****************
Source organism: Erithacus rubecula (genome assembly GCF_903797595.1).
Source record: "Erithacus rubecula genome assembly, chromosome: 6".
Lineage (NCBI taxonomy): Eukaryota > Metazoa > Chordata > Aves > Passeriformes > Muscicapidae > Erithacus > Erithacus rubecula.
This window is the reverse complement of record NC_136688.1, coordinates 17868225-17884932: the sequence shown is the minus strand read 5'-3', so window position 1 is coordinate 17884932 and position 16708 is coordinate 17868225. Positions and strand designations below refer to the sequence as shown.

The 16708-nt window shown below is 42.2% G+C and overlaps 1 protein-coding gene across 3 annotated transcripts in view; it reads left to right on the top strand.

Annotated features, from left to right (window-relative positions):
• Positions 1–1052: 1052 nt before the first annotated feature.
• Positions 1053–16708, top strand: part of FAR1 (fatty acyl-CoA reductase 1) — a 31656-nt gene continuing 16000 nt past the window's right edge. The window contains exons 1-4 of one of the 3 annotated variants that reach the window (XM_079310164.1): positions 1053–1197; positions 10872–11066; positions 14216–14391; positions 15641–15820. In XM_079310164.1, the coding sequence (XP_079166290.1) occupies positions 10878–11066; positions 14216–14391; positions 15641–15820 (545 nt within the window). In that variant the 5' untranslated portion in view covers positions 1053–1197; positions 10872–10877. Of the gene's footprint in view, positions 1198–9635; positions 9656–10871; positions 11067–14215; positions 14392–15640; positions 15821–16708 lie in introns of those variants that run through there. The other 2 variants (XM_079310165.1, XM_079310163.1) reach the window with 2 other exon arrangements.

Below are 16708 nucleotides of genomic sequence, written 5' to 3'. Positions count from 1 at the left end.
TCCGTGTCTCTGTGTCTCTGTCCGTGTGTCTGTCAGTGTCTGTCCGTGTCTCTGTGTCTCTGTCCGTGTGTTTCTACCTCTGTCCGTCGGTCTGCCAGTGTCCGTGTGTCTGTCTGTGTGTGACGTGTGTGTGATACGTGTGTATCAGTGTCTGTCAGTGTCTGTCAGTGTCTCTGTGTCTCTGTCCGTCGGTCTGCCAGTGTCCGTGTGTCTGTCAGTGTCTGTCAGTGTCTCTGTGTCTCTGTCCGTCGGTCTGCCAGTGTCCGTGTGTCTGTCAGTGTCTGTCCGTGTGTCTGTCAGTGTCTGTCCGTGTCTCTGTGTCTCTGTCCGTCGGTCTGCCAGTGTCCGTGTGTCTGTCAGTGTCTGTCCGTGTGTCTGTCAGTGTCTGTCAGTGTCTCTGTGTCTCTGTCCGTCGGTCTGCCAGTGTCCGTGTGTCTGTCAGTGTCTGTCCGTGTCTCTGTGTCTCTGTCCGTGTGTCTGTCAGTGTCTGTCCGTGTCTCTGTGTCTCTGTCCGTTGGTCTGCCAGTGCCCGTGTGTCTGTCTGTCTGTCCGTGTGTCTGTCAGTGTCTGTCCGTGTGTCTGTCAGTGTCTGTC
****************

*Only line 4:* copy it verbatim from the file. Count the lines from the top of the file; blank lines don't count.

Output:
This window is the reverse complement of record NC_136688.1, coordinates 17868225-17884932: the sequence shown is the minus strand read 5'-3', so window position 1 is coordinate 17884932 and position 16708 is coordinate 17868225. Positions and strand designations below refer to the sequence as shown.